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Digital Music Competitors See Eye to Eye on DRM

16 Feb, 2007 By: Jessica Wolf

The head of Yahoo Music, Dave Goldberg, is siding with competitor Apple's Steve Jobs in the debate over digital rights management on downloaded music files.

In an interview with the Silicon Valley Watcher today, Yahoo Music president Goldberg said he agrees with the Jobs' no-DRM missive heard round the Web last week.

“I've long advocated removing DRM on music because there is already a lot of music available without DRM, and it just makes things complicated for the user,” Goldberg told the tech publication.

Goldberg added that music without DRM has sold better than DRM-included in trials Yahoo Music has done in the past. And Goldberg was also quoted as saying the Microsoft DRM included on the Yahoo Music site “doesn't work half the time.”

Goldberg was responding to an open letter Apple's Steve Jobs posted on his company's corporate Web site that called into question whether record-label-instituted DRM is even effective at curbing piracy.

Steve Jobs is stirring the pot with an open letter on the Apple corporate web site, suggesting that record labels should release digital music with no copy protection rather than Apple sharing its own FairPlay system and opening up the iPod universe to digital music purchases outside the iTunes store.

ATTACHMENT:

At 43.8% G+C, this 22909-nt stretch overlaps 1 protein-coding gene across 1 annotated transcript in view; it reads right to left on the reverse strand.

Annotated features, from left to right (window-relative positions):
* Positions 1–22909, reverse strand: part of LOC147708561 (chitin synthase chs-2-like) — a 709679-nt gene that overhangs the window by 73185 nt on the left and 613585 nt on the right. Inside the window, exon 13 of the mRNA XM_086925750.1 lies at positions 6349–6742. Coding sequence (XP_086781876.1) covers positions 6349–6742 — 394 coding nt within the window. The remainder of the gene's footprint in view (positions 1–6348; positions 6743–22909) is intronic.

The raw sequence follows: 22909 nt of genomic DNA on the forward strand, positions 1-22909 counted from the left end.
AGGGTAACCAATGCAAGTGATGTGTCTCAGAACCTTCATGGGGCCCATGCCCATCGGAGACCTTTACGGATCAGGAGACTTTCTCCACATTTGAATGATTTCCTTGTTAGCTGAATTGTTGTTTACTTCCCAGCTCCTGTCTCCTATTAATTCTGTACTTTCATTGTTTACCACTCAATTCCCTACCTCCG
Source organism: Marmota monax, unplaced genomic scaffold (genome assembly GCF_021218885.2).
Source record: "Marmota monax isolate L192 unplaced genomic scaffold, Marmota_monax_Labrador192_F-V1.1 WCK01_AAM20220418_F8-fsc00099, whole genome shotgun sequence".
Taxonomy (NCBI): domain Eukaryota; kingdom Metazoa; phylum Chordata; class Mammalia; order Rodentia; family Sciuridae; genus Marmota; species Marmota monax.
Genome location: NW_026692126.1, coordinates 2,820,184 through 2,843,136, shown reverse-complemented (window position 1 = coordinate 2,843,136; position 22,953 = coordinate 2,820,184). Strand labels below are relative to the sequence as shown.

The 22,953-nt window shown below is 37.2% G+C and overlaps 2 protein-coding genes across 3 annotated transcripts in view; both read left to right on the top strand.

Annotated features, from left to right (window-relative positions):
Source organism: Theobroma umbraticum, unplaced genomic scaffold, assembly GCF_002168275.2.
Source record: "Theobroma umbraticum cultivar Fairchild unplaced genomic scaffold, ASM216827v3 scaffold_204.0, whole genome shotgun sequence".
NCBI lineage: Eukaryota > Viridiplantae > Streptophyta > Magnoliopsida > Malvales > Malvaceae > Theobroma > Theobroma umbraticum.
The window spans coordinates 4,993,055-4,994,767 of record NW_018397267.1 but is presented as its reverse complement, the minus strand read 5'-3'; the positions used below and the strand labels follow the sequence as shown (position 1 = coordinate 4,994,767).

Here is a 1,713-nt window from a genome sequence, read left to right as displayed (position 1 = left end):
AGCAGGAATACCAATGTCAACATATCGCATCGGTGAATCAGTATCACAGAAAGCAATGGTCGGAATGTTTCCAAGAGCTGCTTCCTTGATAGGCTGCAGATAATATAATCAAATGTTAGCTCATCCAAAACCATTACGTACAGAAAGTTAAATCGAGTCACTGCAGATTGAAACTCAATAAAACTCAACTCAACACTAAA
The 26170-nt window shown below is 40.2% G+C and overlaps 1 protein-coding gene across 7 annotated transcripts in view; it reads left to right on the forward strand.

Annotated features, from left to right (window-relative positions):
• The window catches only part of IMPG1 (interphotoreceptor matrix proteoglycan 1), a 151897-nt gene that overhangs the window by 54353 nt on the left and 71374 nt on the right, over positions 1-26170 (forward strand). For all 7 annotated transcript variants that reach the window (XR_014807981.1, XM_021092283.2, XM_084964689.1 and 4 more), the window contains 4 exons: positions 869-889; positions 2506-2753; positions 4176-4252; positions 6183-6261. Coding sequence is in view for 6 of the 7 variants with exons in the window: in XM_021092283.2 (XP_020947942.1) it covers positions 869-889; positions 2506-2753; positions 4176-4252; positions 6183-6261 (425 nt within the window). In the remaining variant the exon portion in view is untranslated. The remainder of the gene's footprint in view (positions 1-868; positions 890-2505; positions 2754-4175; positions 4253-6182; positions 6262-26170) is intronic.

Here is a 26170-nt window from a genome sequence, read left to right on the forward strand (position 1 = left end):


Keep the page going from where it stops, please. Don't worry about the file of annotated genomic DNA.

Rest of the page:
“Though the big four music companies require that all their music sold online be protected with DRMs, these same music companies continue to sell billions of CDs a year which contain completely unprotected music,” Jobs wrote. No DRM system was ever developed for the CD, so all the music distributed on CDs can be easily uploaded to the Internet, then (illegally) downloaded and played on any computer or player.”

A DRM-free world would create interoperability for downloaded music. Plenty of indie acts and smaller players in the music market already release digital tracks free of any restrictive DRM.

However, Apple adds its own FairPlay DRM system to any downloads it sells through the iTunes store. In order for Jobs free-play world to exist, Apple would eventually have to give up its protective closed system, which courts outside the United States are already mandating the company do.

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